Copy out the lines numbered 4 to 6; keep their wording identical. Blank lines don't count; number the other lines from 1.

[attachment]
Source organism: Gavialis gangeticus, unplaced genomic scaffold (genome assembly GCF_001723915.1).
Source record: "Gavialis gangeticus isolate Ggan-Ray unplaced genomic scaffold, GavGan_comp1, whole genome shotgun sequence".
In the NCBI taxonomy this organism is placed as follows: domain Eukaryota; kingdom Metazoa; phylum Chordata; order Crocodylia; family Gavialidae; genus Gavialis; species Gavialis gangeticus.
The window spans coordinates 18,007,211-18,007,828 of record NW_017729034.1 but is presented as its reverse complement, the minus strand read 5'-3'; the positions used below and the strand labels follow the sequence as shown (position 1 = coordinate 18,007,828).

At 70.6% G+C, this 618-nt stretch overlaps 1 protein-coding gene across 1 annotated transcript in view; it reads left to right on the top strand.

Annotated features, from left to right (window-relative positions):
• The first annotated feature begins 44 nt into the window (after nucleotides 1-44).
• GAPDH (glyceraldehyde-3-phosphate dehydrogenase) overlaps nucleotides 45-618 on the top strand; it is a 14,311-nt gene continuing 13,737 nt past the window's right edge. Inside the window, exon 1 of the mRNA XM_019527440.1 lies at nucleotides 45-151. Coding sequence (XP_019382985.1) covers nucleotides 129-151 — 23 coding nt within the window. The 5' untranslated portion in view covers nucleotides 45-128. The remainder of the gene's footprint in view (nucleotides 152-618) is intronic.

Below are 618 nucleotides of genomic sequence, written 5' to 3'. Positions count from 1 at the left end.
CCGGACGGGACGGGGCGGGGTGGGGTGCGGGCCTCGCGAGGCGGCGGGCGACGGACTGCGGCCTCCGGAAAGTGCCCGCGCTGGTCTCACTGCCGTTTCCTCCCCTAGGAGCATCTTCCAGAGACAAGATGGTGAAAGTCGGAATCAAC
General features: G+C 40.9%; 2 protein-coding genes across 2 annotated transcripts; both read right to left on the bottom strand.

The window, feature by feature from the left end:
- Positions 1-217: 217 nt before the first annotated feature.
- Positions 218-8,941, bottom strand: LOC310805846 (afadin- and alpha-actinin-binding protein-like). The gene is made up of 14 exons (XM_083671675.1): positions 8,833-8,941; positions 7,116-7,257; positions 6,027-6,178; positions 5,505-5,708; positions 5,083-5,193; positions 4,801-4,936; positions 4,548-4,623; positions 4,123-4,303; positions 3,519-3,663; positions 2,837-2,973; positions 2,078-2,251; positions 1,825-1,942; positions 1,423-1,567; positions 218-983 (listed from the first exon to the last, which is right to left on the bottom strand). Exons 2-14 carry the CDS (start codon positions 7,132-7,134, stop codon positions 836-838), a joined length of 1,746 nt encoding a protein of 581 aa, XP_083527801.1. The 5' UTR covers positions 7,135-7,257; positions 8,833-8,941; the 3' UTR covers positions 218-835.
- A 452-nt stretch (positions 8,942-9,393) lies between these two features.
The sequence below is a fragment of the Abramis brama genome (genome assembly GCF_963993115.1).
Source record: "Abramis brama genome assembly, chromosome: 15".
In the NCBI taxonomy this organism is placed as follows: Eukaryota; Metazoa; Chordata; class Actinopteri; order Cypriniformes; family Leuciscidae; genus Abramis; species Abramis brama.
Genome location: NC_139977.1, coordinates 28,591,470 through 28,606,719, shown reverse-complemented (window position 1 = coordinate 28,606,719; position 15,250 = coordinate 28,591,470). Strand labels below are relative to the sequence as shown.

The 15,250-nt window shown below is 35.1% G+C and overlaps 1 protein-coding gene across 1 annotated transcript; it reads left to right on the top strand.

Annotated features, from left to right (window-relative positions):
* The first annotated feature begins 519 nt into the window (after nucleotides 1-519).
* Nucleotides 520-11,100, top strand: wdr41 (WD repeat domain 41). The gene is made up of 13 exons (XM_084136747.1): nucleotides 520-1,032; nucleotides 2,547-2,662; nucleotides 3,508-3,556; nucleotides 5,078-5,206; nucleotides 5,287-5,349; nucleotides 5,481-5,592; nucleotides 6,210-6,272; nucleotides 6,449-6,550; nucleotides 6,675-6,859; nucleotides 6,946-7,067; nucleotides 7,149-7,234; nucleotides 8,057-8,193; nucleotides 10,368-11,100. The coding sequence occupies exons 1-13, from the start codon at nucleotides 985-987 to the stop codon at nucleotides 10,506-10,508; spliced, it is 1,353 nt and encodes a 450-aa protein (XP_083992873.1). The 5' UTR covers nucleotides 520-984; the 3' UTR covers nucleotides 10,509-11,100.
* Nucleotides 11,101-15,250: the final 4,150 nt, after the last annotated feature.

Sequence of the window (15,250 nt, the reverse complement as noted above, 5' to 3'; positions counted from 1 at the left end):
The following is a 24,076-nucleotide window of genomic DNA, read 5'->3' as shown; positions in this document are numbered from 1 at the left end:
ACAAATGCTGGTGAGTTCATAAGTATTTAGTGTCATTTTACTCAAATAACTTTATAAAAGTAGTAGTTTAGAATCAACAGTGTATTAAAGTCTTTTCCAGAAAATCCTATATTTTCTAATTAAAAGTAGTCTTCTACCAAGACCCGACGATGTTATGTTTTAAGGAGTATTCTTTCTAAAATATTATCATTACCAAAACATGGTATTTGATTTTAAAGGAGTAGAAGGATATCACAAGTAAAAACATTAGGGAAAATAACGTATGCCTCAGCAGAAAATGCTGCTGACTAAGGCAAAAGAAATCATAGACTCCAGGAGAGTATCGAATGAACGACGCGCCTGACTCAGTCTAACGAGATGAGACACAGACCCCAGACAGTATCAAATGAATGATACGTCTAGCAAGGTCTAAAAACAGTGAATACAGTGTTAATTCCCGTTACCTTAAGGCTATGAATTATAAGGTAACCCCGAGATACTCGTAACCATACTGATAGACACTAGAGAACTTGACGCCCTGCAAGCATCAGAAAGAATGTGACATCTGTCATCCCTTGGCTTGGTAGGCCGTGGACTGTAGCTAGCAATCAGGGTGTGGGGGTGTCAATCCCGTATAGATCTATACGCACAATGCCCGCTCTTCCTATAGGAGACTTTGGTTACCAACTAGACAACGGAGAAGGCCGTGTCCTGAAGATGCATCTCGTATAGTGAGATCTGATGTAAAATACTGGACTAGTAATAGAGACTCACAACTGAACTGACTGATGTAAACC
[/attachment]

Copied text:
The window spans coordinates 18,007,211-18,007,828 of record NW_017729034.1 but is presented as its reverse complement, the minus strand read 5'-3'; the positions used below and the strand labels follow the sequence as shown (position 1 = coordinate 18,007,828).

At 70.6% G+C, this 618-nt stretch overlaps 1 protein-coding gene across 1 annotated transcript in view; it reads left to right on the top strand.

Annotated features, from left to right (window-relative positions):